BC Hydro was servicing its customers' needs before it began buying significant amounts of electricity from IPPs. Since demand has not risen in recent years, it would still be able to meet domestic customer needs without the power provided by recently contracted private operators or by Site C.

    When I refer to marginal cost of power, it means the amount to be paid for new power, over and above what is available today. That could come from privates or from new generators on new or existing dams.

    Heavy industry has been paying about $0.05 per KWh and, as we’ve seen with mining companies, they claim that is too heavy a price. When Red Chris mine began taking power, BC Hydro faced about a $1 billion expense for a transmission line to service them. So, while I say that the industrial customer is paying less than half Hydro’s marginal cost of power, that tells only part of the story, since the cost of delivering power to remote areas should be factored in as well.


  11. Thanks again for the indisputable detail Norm. Some of this has to gain traction sometime.

    Have you been following Laila's work around the Hydro Hearings and her detail on Hydro's years of neglect at the Bennett Dam?

    Extremely dire consequences could happen there.


  12. Of course, Laila is doing excellent work. Not only does she report vital news about BC Hydro but she helps reveal the failures of BC's mainstream media. Citizen journalists are showing how special interests are looting the province, with resource and energy companies scoring billions and insiders like Gordon Wilson and Judi Tyabji-Wilson banking hundreds of thousands. Even when incompetence or duplicity is brazen, media sycophants ignore it or whitewash it.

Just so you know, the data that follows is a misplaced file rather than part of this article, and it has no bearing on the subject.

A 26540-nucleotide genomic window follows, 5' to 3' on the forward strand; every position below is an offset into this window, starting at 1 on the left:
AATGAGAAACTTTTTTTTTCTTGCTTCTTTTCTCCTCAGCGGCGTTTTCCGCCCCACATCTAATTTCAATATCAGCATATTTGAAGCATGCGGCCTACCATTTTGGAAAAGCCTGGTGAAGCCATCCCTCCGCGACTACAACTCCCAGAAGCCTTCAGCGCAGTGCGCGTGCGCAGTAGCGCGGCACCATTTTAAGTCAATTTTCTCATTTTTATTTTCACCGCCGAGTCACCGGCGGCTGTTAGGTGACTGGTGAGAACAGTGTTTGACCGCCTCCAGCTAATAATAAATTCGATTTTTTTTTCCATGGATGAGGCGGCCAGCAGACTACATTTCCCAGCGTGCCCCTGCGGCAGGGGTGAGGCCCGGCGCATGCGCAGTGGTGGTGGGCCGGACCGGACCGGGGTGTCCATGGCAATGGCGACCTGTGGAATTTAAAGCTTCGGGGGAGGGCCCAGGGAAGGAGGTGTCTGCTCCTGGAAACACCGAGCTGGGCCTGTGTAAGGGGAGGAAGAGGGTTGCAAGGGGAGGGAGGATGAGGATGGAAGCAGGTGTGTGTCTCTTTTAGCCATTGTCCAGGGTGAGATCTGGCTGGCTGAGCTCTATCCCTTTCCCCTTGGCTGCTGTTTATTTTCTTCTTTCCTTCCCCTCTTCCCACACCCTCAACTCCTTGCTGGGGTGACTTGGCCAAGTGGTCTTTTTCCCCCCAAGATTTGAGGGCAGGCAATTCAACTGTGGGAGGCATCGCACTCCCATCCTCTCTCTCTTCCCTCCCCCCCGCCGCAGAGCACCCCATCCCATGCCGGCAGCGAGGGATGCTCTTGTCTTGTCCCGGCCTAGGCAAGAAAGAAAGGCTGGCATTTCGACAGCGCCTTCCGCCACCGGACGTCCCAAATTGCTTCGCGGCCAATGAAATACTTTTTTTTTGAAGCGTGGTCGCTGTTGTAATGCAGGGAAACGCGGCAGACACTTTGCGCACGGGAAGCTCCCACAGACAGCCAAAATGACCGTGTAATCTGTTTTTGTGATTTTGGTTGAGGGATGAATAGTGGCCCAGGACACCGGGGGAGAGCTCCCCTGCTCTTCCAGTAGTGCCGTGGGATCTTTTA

With jobs in media declining, too many reporters and commentators want to please the people who might soon be paying their wages. Remember the fuss about CBC's Victoria Bureau Chief being domestic partner with the Premier's Press Secretary. Stephen Smart's media colleagues claimed that we should trust his objectivity. Well, guess where he works now? A hint: he's often seen with his old Press Gallery mates only now his salary is paid by taxpayers.


  13. There's a real drop from BC Hydro sources around 2015-2016. Do you know what's going on there? They wouldn't be deliberately lowering their own output?


  14. They either reduce the power generated at BC Hydro facilities or they export the surplus power. Either way, it's a bad deal for taxpayers because the exported power in the last quarter was sold for 3.5¢ a KWh and they were paying 9.1¢ a KWh to IPPs, plus the cost of collecting the private power for BC Hydro's system.

    Had BC Hydro not purchased power from IPPs, domestic customers could have used the electricity instead of users outside BC. Taxpayers would have been ahead more than $100 million a month.


  15. Quote from a 2012 article:

    “After a bumper year for precipitation in the Pacific Northwest, BC Hydro stations around British Columbia are sitting idle while independent power producers run flat out.

    There's so much water available for hydroelectric power that a Washington-Oregon utility, which runs full-time to protect salmon and trout, is paying other utilities to take electricity off its hands.

    That means bargain-priced import electricity is available to BC Hydro from the Bonneville Power Authority, but it's a bittersweet opportunity.

    It's difficult for BC Hydro to tap into the cheap power because of contractual obligations to purchase power from about 75 independent power producers (IPPs). Hydro is forced to buy from IPP operators, including big industrial ones such as Rio Tinto Alcan and Teck Resources, even as its own generation stations wait on standby. For example, at Peace Canyon generating station downstream of W.A.C. Bennett Dam on the Peace River, the primary source of hydroelectricity for all of B.C., the turbines are sitting idle for the first time in a decade.”


    The article quotes David Austin at the bottom, who works for IPPs: